In fact, the lower court decided just that: the off label protocol was now accepted medical practice. The state, however, argued that the law did not seek to nor did it, in practical terms, prohibit medical abortions. Because the lower court agreed with this "accepted medical practice" theory, they struck down the law. The state then appealed to the Oklahoma Supreme Court. In a strange, one and a half page opinion, they did not even discuss the practical effect of the law and simply ruled the law was unconstitutional in that it restricted a woman's right to abortion. Because they did not address the issues that were at the center of the appeal, the US Supreme Court gave them an opportunity to do so.
There are a couple of troubling facts for both sides in this case. The first is that there is evidence that the drugs used cause serious side effects. But then, all drugs have potential side effects. During FDA review of the off-label use of RU-486, for example, practically every subject experienced at least one of the 27 listed side effects. In 23% of the cases, the side effect was serious enough to require further medical attention. Regardless, in the on-label protocol use of RU-486, the efficiency of inducing a medical abortion is rather high.
The smoking gun for the state's argument is that the off-label use of these drugs brings about a success rate lower than the on-label use of the drugs. During the FDA trials on the new protocol, 14.6% of pregnancies failed to end. Of these, about a quarter of the women decided to carry the pregnancy to term while half of the unsuccessful cases had incomplete abortions- that is, the entire fetus was not "expelled." Some of these women opted for a surgical abortion, now later in the gestational period while many had to have a surgical abortion because of the off label protocol complications. The rate of complications and failed abortion is considerably lower with the on-label protocol. Thus, although the off-label protocol may be cheaper and may give a woman an extra two weeks of this option, it is certainly less efficient and less safe. Leaving aside the efficiency issue, the state's interest is in the safe use of these drugs and the law would, given the legislative record, indicate this was the primary motive in passing the law.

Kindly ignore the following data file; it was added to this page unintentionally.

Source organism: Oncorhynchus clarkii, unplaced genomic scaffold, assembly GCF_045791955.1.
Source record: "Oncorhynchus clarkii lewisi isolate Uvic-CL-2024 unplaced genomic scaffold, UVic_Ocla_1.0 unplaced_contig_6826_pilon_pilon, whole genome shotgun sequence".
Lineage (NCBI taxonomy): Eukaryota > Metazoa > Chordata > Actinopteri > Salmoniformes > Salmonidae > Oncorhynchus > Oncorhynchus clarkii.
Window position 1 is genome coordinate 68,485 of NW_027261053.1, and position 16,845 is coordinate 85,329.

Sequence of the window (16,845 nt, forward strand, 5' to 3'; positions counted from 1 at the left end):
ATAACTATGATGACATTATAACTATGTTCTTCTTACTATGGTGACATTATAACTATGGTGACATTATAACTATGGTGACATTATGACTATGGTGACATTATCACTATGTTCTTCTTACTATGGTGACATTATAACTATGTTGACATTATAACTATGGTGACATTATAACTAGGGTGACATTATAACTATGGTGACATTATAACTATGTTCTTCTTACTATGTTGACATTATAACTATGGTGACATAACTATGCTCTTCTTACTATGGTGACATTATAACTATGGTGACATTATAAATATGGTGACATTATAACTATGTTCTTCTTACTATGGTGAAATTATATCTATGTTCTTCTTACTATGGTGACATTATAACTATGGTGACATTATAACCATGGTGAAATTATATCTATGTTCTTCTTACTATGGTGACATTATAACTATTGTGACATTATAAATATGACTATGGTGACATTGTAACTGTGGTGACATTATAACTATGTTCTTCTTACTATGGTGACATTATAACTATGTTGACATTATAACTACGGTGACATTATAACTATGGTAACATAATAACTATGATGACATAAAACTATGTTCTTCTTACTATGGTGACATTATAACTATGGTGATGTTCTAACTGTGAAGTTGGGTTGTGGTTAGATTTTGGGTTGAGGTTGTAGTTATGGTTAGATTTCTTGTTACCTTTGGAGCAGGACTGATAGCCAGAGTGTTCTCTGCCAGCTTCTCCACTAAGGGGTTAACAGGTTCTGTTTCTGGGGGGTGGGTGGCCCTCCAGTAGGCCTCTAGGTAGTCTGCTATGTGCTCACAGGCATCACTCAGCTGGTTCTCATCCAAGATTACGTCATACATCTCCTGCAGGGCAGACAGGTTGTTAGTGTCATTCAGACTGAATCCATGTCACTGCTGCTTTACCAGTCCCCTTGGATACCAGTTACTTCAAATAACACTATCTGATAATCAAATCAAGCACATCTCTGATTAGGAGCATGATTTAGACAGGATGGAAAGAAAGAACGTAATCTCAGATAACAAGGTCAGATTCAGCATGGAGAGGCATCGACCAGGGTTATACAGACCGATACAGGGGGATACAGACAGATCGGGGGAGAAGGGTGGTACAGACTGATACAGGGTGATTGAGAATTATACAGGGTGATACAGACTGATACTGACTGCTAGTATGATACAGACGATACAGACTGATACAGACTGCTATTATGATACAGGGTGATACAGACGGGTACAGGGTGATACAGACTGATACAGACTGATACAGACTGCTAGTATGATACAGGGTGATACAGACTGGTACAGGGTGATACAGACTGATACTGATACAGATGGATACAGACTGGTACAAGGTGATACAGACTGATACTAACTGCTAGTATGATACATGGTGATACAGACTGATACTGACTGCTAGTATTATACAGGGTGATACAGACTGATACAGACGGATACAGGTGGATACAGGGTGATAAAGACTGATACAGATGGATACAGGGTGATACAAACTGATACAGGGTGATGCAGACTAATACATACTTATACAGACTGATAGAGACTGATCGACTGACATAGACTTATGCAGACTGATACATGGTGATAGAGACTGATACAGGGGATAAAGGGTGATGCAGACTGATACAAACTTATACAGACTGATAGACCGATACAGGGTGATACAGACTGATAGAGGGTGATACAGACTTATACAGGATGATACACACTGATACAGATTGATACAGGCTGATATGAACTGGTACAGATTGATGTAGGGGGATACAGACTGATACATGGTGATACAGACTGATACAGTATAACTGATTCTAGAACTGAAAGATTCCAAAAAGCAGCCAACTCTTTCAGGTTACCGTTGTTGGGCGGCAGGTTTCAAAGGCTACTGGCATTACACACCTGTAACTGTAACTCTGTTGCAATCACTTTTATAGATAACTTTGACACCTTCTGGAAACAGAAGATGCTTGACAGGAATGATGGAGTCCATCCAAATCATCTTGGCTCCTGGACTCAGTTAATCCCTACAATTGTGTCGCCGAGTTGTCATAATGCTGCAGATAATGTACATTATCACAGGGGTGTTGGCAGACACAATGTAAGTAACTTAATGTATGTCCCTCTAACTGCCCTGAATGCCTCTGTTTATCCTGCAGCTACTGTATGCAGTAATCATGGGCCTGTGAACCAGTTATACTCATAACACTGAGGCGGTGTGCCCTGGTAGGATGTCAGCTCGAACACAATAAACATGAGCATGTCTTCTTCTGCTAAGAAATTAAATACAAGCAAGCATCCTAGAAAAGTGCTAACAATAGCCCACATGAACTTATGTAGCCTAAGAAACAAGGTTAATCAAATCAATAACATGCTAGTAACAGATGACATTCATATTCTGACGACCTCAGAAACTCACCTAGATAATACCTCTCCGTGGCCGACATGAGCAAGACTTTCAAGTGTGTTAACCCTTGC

Conversely, the pro-choice crowd correctly notes that in several other areas, Oklahoma allows, even endorses, the use of off-label prescription drug usage. They cite, for example, a state law that mandates insurance companies cannot discriminate in payments for off-label use of drugs that treat cancer. Another correct assertion is that the concept of labeling is primarily a marketing device. If the FDA intended no off-label uses of any drug, it would inhibit medical innovation. The popular drug Viagra, originally prescribed for high blood pressure, is now technically used "off label" to treat something else, and is accepted medical practice. Third, they are arguing for deference to the medical community which advocates the off label use of RU-486. The abortion clinic in this case performs 67% of their abortions medically and all of them are off label. In this respect, they argue, the Oklahoma law would effectively ban all medical abortions.
They are correct only insofar as it would ban medical abortions that currently use the off label regimen. The law would not ban medical abortions, just how the drugs are to used. Yes, it has the "side effect" of narrowing the time frame for this option, but what did abortion clinics in Oklahoma and elsewhere do before this off label regimen was "discovered?"